If you’re downsizing, between homes or just have too much stuff, you’ve probably considered putting your belongings into storage.
But as convenient as it may sound to have a secure place to stash your stuff, renting a storage unit may not be the best financial move.
We get it — you don’t want to part with Grandma’s china collection (that you’ll probably never use), and you fully plan on digitizing those boxes of photos and newspaper clippings … one day.
But even with the best of intentions, renting a storage unit can end up being a money pit. Before you sign a contract at your neighborhood self storage facility, you should think about whether it really makes sense financially.
Are Storage Units Worth It?
When deciding whether to put your belongings into storage, here are seven things you should consider.
1. You’re Likely Paying to Store Items That Are Decreasing in Value
Unless you’re storing stuff that becomes more valuable over time — like expensive artwork or a rare comic book collection — the contents of your storage unit will probably decrease in value. But you’re still paying to store it each month.
Let’s say, for example, you started out with $2,000 worth of household belongings in your storage unit, and after a year passes, the value of your storage unit contents dropped to about $1,600. If you paid $100 a month for your storage unit, you would have spent $1,200 to keep something that lost $400 in value.
And if you’re storing items that never left their boxes over multiple moves — you’re probably hauling around stuff you really don’t need.
2. The Money You Spend on a Storage Unit Could Be Better Spent
Paying for a storage unit means you have yet another monthly bill. That’s yet another roadblock keeping you from saving more, paying off debt faster or investing.
It’s easy to focus only on the immediate issue of needing a place to stash your stuff, but don’t forget about your longer-term financial goals.
Consider if you invested $100 each month, earning 6% interest, rather than spending $100 on a storage unit. At the end of 10 years, you’d have $16,247.34.
Is paying for a storage unit worth missing out on that chance to grow your money?
3. You Could Be Missing Out on a Money-Making Opportunity
Instead of spending money to stash your things, you can earn money by getting rid of them.
Alternatively, you may be able to rent out your possessions to someone you know. For instance, a neighbor who goes to the laundromat each week might pay to use your washer and dryer.
We understand it may be hard to part with your possessions, and maybe you really do want to hold onto some sentimental items. But think about this: With the money you make from selling or renting your belongings, you can purchase replacements once you’re in a home where you have the space again.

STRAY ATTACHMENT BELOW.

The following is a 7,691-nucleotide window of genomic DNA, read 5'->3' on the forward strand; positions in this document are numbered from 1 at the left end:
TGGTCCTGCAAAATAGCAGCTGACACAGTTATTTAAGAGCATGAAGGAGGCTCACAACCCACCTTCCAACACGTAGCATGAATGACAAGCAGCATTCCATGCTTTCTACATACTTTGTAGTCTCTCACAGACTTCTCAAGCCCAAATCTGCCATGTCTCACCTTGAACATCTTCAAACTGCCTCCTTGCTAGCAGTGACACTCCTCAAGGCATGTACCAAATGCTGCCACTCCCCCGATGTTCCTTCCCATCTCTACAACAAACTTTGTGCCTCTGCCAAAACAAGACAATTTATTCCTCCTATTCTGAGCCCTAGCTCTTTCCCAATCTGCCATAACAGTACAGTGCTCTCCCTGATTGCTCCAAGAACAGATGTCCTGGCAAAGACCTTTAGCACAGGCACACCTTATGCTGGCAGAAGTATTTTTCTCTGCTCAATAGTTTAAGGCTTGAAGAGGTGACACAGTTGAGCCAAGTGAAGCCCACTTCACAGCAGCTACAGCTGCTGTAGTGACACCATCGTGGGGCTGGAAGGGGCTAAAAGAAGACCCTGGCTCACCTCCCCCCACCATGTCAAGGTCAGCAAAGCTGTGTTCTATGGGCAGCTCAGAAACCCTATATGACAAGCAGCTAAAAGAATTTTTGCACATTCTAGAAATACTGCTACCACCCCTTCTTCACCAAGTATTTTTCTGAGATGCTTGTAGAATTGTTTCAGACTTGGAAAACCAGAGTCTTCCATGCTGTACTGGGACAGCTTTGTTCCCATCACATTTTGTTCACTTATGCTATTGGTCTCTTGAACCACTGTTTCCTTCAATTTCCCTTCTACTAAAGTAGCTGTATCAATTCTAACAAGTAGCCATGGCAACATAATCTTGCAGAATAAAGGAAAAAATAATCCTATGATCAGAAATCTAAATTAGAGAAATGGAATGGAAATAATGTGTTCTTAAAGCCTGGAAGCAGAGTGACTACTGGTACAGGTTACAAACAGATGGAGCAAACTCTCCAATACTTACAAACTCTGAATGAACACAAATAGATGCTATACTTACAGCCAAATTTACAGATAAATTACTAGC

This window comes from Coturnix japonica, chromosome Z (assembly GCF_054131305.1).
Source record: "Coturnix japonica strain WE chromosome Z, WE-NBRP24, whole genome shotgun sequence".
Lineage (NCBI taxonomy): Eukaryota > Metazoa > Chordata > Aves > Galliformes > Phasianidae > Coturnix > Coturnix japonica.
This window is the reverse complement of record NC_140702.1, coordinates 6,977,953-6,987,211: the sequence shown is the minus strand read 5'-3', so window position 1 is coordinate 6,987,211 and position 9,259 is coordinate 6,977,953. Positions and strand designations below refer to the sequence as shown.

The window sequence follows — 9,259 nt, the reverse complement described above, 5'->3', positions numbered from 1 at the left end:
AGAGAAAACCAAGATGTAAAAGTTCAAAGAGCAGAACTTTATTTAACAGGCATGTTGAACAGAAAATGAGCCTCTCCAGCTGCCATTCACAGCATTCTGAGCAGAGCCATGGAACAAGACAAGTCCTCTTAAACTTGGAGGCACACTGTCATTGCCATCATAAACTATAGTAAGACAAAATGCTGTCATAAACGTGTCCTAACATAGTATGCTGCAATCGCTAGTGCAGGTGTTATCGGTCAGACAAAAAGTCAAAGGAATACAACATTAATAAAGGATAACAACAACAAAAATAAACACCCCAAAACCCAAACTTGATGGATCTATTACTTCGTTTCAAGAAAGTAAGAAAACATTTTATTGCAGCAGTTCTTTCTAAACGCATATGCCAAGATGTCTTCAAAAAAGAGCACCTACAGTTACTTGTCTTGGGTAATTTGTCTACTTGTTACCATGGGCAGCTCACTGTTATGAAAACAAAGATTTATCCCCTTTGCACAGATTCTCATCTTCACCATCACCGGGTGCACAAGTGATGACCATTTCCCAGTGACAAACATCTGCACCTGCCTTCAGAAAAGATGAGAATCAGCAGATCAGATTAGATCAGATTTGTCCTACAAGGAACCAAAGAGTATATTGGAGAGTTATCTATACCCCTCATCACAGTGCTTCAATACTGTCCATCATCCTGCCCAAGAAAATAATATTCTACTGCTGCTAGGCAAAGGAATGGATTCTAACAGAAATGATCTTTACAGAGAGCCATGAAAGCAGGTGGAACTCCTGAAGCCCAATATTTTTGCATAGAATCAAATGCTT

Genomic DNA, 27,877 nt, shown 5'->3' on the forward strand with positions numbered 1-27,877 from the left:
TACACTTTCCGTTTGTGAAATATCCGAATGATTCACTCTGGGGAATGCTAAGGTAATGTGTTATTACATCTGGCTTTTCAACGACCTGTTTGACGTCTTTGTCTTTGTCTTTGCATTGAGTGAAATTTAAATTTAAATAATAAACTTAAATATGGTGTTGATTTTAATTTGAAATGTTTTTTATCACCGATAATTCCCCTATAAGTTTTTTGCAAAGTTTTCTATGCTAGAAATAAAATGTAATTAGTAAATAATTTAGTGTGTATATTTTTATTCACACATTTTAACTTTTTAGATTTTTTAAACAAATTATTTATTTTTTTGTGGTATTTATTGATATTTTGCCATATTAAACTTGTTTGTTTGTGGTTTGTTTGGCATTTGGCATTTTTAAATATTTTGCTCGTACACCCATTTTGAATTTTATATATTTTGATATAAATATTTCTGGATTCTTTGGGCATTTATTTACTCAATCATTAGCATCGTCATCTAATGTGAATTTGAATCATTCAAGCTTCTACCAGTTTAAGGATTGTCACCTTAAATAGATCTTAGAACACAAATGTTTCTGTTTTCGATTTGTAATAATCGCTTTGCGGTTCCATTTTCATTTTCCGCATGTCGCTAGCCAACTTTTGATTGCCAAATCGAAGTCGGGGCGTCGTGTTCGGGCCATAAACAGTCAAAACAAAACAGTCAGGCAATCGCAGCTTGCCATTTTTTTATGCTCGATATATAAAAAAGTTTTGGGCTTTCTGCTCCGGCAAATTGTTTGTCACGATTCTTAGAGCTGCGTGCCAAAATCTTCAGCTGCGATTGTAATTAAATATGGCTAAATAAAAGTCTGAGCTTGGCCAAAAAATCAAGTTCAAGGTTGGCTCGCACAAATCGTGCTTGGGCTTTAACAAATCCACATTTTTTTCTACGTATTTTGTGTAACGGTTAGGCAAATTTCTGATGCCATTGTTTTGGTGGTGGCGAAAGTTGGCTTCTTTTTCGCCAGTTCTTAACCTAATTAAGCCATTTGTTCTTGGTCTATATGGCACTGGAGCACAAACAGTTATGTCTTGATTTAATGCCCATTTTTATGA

4. Paying for a Storage Unit Isn’t the Only Storage Option
With some creative thinking or the generosity of loved ones, you may not need to spend money on a storage unit at all.
Re-examine your home to see if there are places you’ve overlooked as storage options. Could you rearrange closets to create additional space or put your bed on risers to store boxes underneath? Could you add shelving to your garage — or start parking in the driveway and use your entire garage as storage space?
Asking loved ones to hold onto your belongings at no charge may also be an option for you. Your friend who has an empty spare bedroom may gladly welcome your bedroom set. Your college-aged nephew could really benefit from borrowing your living room set for a couple of semesters.
Depending on who you’re storing your stuff with, you may want to write up an agreement outlining how long you plan on storing your things with them and what condition you expect to have it back.
5. Many People End Up Paying for Storage for Longer Than Anticipated
As you’re considering renting storage space, do you have a strict deadline for when you’ll retrieve your stuff and turn in the key? Not having a set end date can turn a couple months of needing storage into a year or more.
Data from the peer-to-peer storage platform Neighbor shows the average rental duration of a U.S. self storage unit is 14 months.
Cheap introductory rates can entice you to rent a unit, but chances are you’re going to be paying for that unit for much longer than a month or two. You’ll also want to be aware of what’s outlined in the agreement you sign. Do you have to pay for a minimum number of months? Will you be reimbursed or be able to pay a prorated amount if you leave in the middle of a month?
6. You May Be Tempted to Buy More Stuff
It’s easy to adopt an “out-of-sight, out-of-mind” mentality when your things are in storage. That’s no good if you end up going out and buying something similar to what’s collecting dust in your storage space.
And now that you’re looking at a clutter-free space, there’s the temptation to fill it back up by purchasing more stuff.
If you know you’re a person who loves to shop, renting a storage unit may only cause you to spend more money.
7. You Could End Up With Damaged Goods
You’ve probably got a buddy who has a horror story that involves a flooded or bug-infested storage unit. That doesn’t mean that’ll be your fate, but protecting your belongings with insurance is yet another expense.
When items are left unchecked over a significant amount of time, minor issues (like a bit of mold growing on a couch cushion) could grow into big, expensive problems (like needing to toss the entire sofa).
Also, if you’re not transporting your belongings and packing up your storage unit yourself, you may not be aware of items damaged during the moving process. You could potentially be paying to store items that you won’t realize are broken until months later.
Nicole Dow is a senior writer at The Penny Hoarder.